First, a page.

• Reasonable Limits
    • Limits to ones rights to keep them from infringing on the rights and freedoms of others.
  • Mass media
    • Media that has a very large audience and generally enough influence and power to manipulate it
  • Disability Rights
    • Accessibility, equality, non-discrimination, communication

Rights, Responsibilities and Freedoms

    • What is the definition of a Right? Why is it important?
      • Something to which an individual is morally or legally entitled. It’s important because it is something an individual needs to live their life comfortably and/or successfully and allows them to remain an individual.
    • What is the difference between a Right and a Freedom?
      • A right is something that the government has a responsibility to ensure you have access to it (or that it’s protected). A Freedom is something you have that the government does not need to do anything to provide
    • Does the Charter of Rights and Freedoms give specific examples of how you can or cannot punish a criminal? If so, how? If not, what does it do instead?
      • It does not—it provides guidelines that courts can use to decide what is cruel or unusual punishment.
    • The right to vote is called Franchise, and this has been made available to more and more different types of people. How might this change Canada’s politics?
      • The interests of these different groups will influence what decisions our government makes— i.e. it will be less likely to only look out for white land holding men.
    • Why are Equality rights so important?
      • They remove barriers to success and “level the playing field” for all peoples in Canada.

What is a stereotype and what kinds of problems can this sort of prejudice cause?

    • A stereotype is when a group has a incomplete image of another group that is not necessarily true.
  • What is personal identity?
    • Your family, peers, language, religion, the things you like to watch, and all the things that make you unique as an individual.
  • What is regional identity?
    • The climate, people, resources, businesses and industry in the area, sports teams, etc.
  • Name 5 factors that you could use to identify Winnipeg.
    • Prairie
    • Small City
    • Transportation
    • Diverse
    • Cold
    • Etc
  • Explain what a trend is and what it can tell us about a people’s identity?
    • A trend is a general direction of people’s preferences. A trend gives us a view into the interests of a people and, in doing so, what kinds of values they might have.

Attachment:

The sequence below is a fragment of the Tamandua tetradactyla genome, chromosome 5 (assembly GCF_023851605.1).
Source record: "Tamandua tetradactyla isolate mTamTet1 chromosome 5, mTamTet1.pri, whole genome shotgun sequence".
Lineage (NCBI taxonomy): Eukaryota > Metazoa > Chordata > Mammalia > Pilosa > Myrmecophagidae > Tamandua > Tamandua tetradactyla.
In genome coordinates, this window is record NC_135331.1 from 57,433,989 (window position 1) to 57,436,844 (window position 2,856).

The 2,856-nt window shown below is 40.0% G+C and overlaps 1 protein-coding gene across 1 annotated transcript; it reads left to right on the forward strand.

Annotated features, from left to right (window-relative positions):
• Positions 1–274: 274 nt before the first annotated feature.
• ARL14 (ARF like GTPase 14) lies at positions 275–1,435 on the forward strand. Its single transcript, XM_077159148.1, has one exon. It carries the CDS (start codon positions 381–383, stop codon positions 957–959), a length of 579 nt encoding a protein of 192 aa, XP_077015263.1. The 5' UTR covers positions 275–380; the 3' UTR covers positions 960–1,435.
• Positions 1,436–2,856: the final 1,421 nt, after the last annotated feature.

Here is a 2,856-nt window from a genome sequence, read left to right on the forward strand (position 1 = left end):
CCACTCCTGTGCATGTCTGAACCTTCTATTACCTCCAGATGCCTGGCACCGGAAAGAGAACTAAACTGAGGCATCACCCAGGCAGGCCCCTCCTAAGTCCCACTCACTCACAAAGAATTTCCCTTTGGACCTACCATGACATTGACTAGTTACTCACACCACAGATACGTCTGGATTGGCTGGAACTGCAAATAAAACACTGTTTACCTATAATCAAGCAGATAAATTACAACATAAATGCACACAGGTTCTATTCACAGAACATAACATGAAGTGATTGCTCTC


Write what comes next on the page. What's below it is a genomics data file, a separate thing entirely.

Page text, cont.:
What is Pop Culture? Why is it important?

    • Specifically it is Popular culture and it shows us what the needs, desires, and values of the general population are.
  • What is the largest foreign source of popular culture and mass media in Canada?
    • The United States
  • What are we talking about when we talk about “New Media”?
    • Cell phones, Ipods, Blogging, websites, pod-casts, etc.
  • Pop Culture is a great way for big businesses to make money. Lately they have been targeting groups aged 14-24. Why is this?
    • Because they (you) have more access to money that you have in history, are more willing to spend it, and are more impressionable than older adults
  • Why are aboriginal cultures disappearing in the face of pop culture?
    • Poor image of aboriginal peoples is presented
    • Mainstream media generally excludes aboriginal writers, artists, actors and other culturally significant peoples

Name several ways in which Canada’s identity is portrayed on the world stage

    • Peacekeepers, polite, friendly, welcoming, etc.
  • Give 2 ways that Canada’s official policy of multiculturalism helps to form Canada’s identity
    • Forces immigration to be colour blind—thereby allowing different groups into the nation which inevitably influence the greater whole
    • We celebrate our differences and therefore are seen as a welcoming and inclusive society
  • How is Francophone identity threatened by mass media?
    • Being constantly exposed to English media is likely to eventually cause Francophones to increasingly identify with their English counterparts.
  • What is the difference between protecting and promoting culture?
    • Protecting it is when you enforce laws to ensure that a certain amount of Canadian content is always on TV. Promoting culture is when you try to convince people that it is worth watching
  • What is the percentage of television programming that needs to be Canadian Content under the MAPL guidelines?
    • 60% (or 50% between 6pm and midnight)